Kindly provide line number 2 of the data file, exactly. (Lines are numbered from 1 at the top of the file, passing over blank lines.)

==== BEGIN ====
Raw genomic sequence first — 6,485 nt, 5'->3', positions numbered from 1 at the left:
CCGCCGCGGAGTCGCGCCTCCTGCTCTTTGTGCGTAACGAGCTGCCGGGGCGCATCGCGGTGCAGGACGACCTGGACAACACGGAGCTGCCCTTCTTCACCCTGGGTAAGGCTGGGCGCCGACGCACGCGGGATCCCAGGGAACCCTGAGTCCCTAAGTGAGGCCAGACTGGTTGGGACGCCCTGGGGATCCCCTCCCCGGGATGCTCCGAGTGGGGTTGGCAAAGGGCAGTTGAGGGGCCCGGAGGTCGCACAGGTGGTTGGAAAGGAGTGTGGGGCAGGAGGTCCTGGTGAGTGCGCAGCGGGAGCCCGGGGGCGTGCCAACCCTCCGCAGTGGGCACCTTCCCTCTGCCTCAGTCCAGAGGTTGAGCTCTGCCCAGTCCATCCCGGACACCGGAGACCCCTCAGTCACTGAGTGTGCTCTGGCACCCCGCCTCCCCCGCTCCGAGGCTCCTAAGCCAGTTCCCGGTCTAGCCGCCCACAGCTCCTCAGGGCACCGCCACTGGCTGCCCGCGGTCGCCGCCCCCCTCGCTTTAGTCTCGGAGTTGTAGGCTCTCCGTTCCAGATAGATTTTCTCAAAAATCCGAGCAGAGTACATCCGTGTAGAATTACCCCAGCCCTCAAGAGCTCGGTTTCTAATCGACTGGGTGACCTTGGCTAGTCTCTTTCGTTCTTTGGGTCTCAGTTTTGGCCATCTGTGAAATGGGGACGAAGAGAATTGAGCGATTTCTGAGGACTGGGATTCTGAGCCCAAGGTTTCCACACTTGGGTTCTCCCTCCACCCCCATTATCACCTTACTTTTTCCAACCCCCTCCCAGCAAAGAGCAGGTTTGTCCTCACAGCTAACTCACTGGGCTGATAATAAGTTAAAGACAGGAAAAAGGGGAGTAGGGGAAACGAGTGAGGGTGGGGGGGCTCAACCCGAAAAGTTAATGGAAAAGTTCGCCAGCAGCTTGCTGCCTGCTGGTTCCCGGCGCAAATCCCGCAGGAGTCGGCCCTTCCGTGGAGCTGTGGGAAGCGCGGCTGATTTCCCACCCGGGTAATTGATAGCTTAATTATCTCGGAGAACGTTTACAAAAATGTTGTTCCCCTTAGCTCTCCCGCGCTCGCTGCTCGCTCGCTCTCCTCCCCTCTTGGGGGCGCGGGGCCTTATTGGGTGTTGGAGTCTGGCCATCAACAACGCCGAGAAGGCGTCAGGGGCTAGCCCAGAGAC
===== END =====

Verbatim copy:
CCGCCGCGGAGTCGCGCCTCCTGCTCTTTGTGCGTAACGAGCTGCCGGGGCGCATCGCGGTGCAGGACGACCTGGACAACACGGAGCTGCCCTTCTTCACCCTGGGTAAGGCTGGGCGCCGACGCACGCGGGATCCCAGGGAACCCTGAGTCCCTAAGTGAGGCCAGACTGGTTGGGACGCCCTGGGGATCCCCTCCCCGGGATGCTCCGAGTGGGGTTGGCAAAGGGCAGTTGAGGGGCCCGGAGGTCGCACAGGTGGTTGGAAAGGAGTGTGGGGCAGGAGGTCCTGGTGAGTGCGCAGCGGGAGCCCGGGGGCGTGCCAACCCTCCGCAGTGGGCACCTTCCCTCTGCCTCAGTCCAGAGGTTGAGCTCTGCCCAGTCCATCCCGGACACCGGAGACCCCTCAGTCACTGAGTGTGCTCTGGCACCCCGCCTCCCCCGCTCCGAGGCTCCTAAGCCAGTTCCCGGTCTAGCCGCCCACAGCTCCTCAGGGCACCGCCACTGGCTGCCCGCGGTCGCCGCCCCCCTCGCTTTAGTCTCGGAGTTGTAGGCTCTCCGTTCCAGATAGATTTTCTCAAAAATCCGAGCAGAGTACATCCGTGTAGAATTACCCCAGCCCTCAAGAGCTCGGTTTCTAATCGACTGGGTGACCTTGGCTAGTCTCTTTCGTTCTTTGGGTCTCAGTTTTGGCCATCTGTGAAATGGGGACGAAGAGAATTGAGCGATTTCTGAGGACTGGGATTCTGAGCCCAAGGTTTCCACACTTGGGTTCTCCCTCCACCCCCATTATCACCTTACTTTTTCCAACCCCCTCCCAGCAAAGAGCAGGTTTGTCCTCACAGCTAACTCACTGGGCTGATAATAAGTTAAAGACAGGAAAAAGGGGAGTAGGGGAAACGAGTGAGGGTGGGGGGGCTCAACCCGAAAAGTTAATGGAAAAGTTCGCCAGCAGCTTGCTGCCTGCTGGTTCCCGGCGCAAATCCCGCAGGAGTCGGCCCTTCCGTGGAGCTGTGGGAAGCGCGGCTGATTTCCCACCCGGGTAATTGATAGCTTAATTATCTCGGAGAACGTTTACAAAAATGTTGTTCCCCTTAGCTCTCCCGCGCTCGCTGCTCGCTCGCTCTCCTCCCCTCTTGGGGGCGCGGGGCCTTATTGGGTGTTGGAGTCTGGCCATCAACAACGCCGAGAAGGCGTCAGGGGCTAGCCCAGAGAC